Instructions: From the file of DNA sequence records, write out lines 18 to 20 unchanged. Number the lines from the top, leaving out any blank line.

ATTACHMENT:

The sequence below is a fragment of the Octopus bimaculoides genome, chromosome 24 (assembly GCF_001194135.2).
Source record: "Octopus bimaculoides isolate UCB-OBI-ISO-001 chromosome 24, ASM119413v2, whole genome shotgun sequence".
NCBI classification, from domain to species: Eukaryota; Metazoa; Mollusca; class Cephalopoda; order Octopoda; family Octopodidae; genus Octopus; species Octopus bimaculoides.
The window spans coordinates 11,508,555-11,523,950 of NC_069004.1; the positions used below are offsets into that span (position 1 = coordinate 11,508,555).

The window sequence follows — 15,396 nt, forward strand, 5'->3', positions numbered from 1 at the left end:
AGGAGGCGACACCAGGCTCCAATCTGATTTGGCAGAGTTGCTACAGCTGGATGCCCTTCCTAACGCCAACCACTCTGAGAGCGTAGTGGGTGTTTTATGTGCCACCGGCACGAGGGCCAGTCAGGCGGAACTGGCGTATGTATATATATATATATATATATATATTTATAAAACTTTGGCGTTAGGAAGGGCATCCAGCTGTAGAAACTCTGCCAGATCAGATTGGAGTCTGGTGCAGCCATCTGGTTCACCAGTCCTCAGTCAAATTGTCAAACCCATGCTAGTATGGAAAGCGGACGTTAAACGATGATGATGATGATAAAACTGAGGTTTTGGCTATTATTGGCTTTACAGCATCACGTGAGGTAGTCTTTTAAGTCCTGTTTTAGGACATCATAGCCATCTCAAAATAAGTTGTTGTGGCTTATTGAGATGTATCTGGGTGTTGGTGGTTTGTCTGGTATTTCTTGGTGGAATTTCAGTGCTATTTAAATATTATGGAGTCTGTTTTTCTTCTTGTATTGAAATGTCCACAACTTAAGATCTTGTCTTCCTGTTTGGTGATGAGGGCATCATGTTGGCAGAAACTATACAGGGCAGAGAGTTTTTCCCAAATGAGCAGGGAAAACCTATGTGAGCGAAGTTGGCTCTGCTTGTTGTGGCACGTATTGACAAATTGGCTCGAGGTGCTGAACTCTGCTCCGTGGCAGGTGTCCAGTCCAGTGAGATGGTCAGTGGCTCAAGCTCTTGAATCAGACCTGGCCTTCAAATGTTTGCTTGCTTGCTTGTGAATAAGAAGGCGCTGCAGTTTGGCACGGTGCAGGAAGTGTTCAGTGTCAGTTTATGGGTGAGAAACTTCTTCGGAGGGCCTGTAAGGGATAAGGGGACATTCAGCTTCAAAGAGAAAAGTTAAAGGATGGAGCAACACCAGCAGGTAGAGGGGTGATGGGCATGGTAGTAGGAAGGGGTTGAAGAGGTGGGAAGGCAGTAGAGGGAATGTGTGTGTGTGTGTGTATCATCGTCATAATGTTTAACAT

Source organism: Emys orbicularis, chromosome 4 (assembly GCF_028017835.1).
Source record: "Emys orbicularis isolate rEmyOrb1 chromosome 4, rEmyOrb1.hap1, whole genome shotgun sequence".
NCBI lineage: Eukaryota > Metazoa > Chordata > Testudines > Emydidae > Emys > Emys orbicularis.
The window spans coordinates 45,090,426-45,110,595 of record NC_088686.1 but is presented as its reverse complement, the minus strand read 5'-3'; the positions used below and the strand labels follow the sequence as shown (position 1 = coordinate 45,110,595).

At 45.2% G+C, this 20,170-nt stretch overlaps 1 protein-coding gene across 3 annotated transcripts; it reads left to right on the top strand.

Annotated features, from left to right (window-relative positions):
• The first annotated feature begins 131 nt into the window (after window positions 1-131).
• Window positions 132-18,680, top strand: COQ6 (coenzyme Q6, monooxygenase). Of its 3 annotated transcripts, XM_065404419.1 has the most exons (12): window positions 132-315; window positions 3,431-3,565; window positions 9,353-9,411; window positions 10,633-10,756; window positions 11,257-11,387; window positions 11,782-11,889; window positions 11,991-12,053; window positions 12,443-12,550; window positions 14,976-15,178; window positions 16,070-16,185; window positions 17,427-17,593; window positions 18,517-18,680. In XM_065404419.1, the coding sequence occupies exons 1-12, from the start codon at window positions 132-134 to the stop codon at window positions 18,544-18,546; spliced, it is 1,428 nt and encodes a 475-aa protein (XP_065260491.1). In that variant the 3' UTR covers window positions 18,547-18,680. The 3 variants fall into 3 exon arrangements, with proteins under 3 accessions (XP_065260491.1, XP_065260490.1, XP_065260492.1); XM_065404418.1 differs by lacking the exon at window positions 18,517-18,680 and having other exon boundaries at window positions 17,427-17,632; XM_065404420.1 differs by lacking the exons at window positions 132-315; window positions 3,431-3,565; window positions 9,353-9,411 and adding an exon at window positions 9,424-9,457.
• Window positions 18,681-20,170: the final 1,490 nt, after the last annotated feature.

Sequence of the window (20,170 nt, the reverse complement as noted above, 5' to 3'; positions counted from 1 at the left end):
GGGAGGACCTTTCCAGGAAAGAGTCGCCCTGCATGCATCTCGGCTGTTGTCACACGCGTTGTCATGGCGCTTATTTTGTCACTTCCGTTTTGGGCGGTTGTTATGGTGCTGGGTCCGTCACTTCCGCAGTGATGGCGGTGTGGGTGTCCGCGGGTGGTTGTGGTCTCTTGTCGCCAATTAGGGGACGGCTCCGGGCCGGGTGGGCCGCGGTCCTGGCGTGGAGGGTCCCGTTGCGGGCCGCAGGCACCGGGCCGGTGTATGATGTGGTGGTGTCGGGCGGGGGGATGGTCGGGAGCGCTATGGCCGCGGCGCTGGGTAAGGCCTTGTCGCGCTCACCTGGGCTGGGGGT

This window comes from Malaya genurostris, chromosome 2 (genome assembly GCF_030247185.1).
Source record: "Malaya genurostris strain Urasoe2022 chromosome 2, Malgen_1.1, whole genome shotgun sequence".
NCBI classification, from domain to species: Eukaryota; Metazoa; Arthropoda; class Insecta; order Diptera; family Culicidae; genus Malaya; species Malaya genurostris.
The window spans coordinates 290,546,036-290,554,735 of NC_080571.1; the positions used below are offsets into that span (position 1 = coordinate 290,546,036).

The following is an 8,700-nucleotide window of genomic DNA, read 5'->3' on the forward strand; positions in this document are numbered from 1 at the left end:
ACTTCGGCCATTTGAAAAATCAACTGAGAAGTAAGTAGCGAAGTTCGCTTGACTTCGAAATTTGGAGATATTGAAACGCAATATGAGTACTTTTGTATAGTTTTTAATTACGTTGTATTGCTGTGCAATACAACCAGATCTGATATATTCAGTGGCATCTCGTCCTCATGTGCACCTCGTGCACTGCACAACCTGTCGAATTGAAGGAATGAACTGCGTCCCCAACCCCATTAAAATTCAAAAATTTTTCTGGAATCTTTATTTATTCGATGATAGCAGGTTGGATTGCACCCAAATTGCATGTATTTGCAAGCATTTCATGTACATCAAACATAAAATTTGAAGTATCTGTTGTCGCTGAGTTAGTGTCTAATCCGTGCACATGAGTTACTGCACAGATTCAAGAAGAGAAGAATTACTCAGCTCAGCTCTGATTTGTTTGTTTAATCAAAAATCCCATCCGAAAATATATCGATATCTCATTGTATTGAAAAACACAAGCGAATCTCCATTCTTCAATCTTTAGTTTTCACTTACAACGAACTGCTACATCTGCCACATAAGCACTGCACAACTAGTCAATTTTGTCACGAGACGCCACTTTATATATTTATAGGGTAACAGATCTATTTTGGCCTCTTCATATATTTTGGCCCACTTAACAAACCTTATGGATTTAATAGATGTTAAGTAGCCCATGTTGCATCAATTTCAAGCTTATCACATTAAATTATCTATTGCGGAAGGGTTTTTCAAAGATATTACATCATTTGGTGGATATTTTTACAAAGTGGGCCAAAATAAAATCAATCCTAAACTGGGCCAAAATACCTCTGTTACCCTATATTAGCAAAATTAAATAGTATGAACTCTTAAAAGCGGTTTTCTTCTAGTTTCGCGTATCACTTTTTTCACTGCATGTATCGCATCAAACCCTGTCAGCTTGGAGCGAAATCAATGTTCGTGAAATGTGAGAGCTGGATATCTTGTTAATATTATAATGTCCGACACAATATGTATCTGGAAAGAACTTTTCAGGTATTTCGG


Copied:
This window comes from Malaya genurostris, chromosome 2 (genome assembly GCF_030247185.1).
Source record: "Malaya genurostris strain Urasoe2022 chromosome 2, Malgen_1.1, whole genome shotgun sequence".
NCBI classification, from domain to species: Eukaryota; Metazoa; Arthropoda; class Insecta; order Diptera; family Culicidae; genus Malaya; species Malaya genurostris.